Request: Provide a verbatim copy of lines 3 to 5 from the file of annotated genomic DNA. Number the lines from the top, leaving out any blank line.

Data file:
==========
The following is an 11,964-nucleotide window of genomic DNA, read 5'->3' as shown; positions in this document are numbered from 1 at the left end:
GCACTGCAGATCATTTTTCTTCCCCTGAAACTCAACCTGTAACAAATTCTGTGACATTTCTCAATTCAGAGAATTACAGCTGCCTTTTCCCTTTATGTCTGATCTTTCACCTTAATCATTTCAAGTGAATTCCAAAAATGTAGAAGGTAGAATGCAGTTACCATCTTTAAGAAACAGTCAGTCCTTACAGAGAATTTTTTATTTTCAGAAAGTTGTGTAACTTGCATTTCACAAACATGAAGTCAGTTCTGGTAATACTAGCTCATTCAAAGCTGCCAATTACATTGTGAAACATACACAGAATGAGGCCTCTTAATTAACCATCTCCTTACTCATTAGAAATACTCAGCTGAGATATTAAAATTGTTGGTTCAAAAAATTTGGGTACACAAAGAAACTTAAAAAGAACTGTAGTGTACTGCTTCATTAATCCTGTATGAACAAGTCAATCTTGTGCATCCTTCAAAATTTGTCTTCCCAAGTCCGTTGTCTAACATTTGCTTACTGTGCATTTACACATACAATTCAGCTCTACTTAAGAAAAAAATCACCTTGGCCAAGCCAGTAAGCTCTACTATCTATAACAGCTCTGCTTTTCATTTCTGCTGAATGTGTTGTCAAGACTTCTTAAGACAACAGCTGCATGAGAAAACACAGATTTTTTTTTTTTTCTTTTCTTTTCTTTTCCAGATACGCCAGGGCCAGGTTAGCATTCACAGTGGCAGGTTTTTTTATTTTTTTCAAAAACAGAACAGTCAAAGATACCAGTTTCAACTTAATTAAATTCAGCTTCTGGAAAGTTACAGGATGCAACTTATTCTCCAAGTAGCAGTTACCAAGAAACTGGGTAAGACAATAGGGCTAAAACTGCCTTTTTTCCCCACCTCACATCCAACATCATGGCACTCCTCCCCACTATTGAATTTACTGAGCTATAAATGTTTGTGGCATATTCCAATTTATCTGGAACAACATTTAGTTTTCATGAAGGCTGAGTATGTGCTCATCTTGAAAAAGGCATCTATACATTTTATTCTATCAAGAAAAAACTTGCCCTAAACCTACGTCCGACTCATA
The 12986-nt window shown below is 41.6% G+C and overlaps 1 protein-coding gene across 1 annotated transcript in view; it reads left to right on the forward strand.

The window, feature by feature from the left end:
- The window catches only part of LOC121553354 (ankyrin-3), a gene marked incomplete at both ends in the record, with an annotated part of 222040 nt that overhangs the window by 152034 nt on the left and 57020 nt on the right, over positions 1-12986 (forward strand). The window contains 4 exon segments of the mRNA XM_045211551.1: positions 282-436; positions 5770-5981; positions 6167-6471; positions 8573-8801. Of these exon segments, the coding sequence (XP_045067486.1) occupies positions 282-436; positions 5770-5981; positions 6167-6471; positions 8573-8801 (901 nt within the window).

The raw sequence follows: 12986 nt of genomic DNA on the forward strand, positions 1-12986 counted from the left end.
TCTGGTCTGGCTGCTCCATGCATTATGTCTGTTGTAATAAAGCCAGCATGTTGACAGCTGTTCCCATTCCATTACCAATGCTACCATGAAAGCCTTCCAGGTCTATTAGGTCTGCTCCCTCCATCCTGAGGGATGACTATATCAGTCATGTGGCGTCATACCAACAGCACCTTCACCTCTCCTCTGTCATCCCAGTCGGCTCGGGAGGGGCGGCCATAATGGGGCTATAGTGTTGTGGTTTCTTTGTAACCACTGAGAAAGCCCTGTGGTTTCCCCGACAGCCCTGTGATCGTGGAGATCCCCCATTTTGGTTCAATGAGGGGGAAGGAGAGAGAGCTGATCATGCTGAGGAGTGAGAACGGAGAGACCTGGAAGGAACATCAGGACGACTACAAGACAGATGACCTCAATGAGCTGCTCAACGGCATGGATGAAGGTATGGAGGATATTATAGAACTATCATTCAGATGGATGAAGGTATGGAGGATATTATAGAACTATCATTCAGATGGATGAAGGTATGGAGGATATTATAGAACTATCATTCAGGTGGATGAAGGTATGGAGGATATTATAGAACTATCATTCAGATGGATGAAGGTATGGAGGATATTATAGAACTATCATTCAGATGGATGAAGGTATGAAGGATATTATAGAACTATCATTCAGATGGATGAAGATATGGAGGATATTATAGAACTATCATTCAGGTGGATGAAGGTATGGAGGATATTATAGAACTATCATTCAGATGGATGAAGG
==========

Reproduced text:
The 12986-nt window shown below is 41.6% G+C and overlaps 1 protein-coding gene across 1 annotated transcript in view; it reads left to right on the forward strand.

The window, feature by feature from the left end:
- The window catches only part of LOC121553354 (ankyrin-3), a gene marked incomplete at both ends in the record, with an annotated part of 222040 nt that overhangs the window by 152034 nt on the left and 57020 nt on the right, over positions 1-12986 (forward strand). The window contains 4 exon segments of the mRNA XM_045211551.1: positions 282-436; positions 5770-5981; positions 6167-6471; positions 8573-8801. Of these exon segments, the coding sequence (XP_045067486.1) occupies positions 282-436; positions 5770-5981; positions 6167-6471; positions 8573-8801 (901 nt within the window).